In 1952 the number of situation comedies, for the first time, equaled the number of comedy-variety shows on television. In that year there were 22 situation comedies as and 22 comedy- varieties. There were 13 new situation comedies on the air that year. Although six of those lasted only a year or less, those that did survive are among the most famous. They included MR. PEEPERS and OUR MISS BROOKS.

It was 1952 that and ex-bandleader and his singer-wife put their family on the air and produced the longest-running situation comedy in history--THE ADVENTURES OF OZZIE AND HARRIET. For 14 years the American viewing public enjoyed watching Dave and Ricky grow up under the watchful eyes of their father (who had plenty of time for his sons since he apparently had no occupation) and their mother.


In 1953, the comedy-variety show continued its decline, with only 20 shows on the air. This was the first year in which the situation comedy outstripped the comedy-variety show, and the comedy-variety show never came close again.

The situation comedy, on the other hand, continued its steady rise. In 1953 it was up to 29 shows on the air, including such new shows as THE LIFE OF RILEY, LIFE WITH FATHER, and one of the longest-running situation comedies, MAKE ROOM FOR DADDY. The latter, starring Danny Thomas, remained on the air for 11 years.

Also in 1953 there arrived the longest-running comedy show of any type ever to appear on the home screen, it being renewed every yearuntil its cancellation on August 29, 1971. That program was THE RED SKELTON SHOW, starring that red-headed comedian and mime artist, Red Skelton. Every fall for 18 years, Red visited his own brand of insanity on a suspecting, and laughing, public.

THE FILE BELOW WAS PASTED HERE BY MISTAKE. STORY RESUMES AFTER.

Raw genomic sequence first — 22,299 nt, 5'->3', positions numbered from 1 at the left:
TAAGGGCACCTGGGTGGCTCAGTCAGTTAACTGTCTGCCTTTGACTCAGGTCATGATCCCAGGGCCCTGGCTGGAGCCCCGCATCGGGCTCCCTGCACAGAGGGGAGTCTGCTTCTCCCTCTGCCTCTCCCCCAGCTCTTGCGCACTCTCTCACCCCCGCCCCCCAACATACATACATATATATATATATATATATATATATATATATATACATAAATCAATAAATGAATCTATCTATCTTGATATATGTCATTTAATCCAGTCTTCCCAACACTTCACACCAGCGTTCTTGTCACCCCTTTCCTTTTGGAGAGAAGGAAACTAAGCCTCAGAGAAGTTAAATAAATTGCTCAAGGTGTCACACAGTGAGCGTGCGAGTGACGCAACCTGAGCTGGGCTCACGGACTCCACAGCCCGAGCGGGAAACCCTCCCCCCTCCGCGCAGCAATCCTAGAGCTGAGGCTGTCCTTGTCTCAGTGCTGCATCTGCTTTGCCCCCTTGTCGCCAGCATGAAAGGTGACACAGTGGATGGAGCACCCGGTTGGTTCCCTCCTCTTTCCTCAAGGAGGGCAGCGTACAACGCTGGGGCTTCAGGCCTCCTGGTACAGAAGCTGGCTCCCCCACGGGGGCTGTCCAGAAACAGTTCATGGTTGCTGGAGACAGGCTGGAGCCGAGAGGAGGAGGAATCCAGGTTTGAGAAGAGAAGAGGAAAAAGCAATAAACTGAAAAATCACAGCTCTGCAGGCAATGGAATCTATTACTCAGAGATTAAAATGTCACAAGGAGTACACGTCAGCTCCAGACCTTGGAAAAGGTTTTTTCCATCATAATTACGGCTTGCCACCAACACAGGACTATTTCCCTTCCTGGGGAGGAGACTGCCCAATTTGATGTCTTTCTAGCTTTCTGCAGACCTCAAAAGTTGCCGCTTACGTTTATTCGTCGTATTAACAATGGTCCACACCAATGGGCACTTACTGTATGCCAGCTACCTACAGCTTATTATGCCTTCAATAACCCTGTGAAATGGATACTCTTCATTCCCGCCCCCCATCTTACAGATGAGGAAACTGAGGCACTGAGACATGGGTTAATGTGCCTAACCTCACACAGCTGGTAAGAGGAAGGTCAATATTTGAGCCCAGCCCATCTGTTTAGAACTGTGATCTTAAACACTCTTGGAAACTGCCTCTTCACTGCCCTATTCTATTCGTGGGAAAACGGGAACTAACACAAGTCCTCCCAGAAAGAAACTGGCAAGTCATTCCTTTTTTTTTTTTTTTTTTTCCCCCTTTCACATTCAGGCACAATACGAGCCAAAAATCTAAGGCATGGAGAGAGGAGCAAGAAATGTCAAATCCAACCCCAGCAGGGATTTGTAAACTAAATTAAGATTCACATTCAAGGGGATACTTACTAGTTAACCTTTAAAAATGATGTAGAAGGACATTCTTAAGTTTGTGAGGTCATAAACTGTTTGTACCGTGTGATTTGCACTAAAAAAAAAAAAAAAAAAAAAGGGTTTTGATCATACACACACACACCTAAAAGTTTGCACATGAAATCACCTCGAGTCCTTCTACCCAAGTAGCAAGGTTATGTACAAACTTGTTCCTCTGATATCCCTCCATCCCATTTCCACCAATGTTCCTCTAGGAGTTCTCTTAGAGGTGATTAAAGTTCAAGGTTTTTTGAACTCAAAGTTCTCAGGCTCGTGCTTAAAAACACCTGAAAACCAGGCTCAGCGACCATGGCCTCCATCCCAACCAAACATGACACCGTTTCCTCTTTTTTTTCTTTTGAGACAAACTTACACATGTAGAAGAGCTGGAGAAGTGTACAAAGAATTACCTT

The comedy-variety show continued to decline in 1954, to only nineteen on the air.

However, the personality-based show was at the highest point it would ever attain, with seven shows on the air. In that year four new personalities had shows, including Johnny Carson and Morey Amsterdam, whose show did not last out the year, and Imogene Coca, who lasted until 1956. The most familiar face was Sid Caesar and his new show, CAESAR'S HOUR.

The situation comedy was at the highest point it would reach until 1964, with 33 shows on the air, including 13 brand-new shows. One of these introduced a new form of situation comedy to television. That show was FATHER KNOWS BEST, the first example of the domestic comedy. Obviously it was a successful attempt at a new form, because FATHER KNOWS BEST remained on the air for 13 years.

With the creation of this new form of situation comedy television moved into a new era.


Television comedy made a general decline during this period, probably due to the fact that the western and adventure programs were coming on strong. Comedy would be in a five-year drought, staying at the lowest level it would ever achieve.


In 1955 all forms of comedy shows declined including the comedy-variety show which dropped to only 15 shows.

The situation comedy lost 24 shows in 1955, with only 13 new shows added, leaving 25 on the air. One of the new shows was YOU'LL NEVER GET RICH, starring Phil Silvers as the conman in uniform, Sgt. Bilko.


The comedy-variety show hit its lowest level ever, with only 10 shows on the air. Spike Jones tried yet another show, but it did not last out the season, as usual.

The situation comedy had only 18 shows on the air. Five new shows were tried, but only one, OH! SUSANNA, starring Gale Storm, lasted more than one season.


The situation comedy made a slight increase, to 20 shows. However, only three of the ten new shows lasted more than one season. Those three were: BACHELOR FATHER, LEAVE IT TO BEAVER, and THE REAL MCCOYS.

The comedy-variety show gained one more show, to 11 on the air, with most of the holdovers from the early 1950s, including Jack Benny, Gary Moore, and Red Skelton.


There was only 18 situation comedies on the air this year. Only two of the seven new shows, THE ANN SOTHERN SHOW and THE DONNA REED SHOW, continued more than one season.

The comedy-variety was up to thirteen shows, but none of the four new shows lasted out the season. Andy Williams, Garry Moore, George Gobel, Jack Benny, Jackie Gleason, Perry Como, and Red Skelton all continued.


The situation comedy dropped to its lowest level since 1951, with only 17 shows on the air. However, the odds of survival improved slightly, with three of the seven new shows lasting more than one season. They were: DENNIS THE MENACE, HENNESEY, and THE MANY LOVES OF DOBIE GILLIS. Sgt. Bilko (YOU'LL NEVER GET RICH) ended his run this season.

The comedy-variety show declined to its lowest level since 1950 with only nine shows on the air, and neither of the two new shows, THE CHARLEY WEAVER SHOW and THE CHEVY SHOW, survived the season.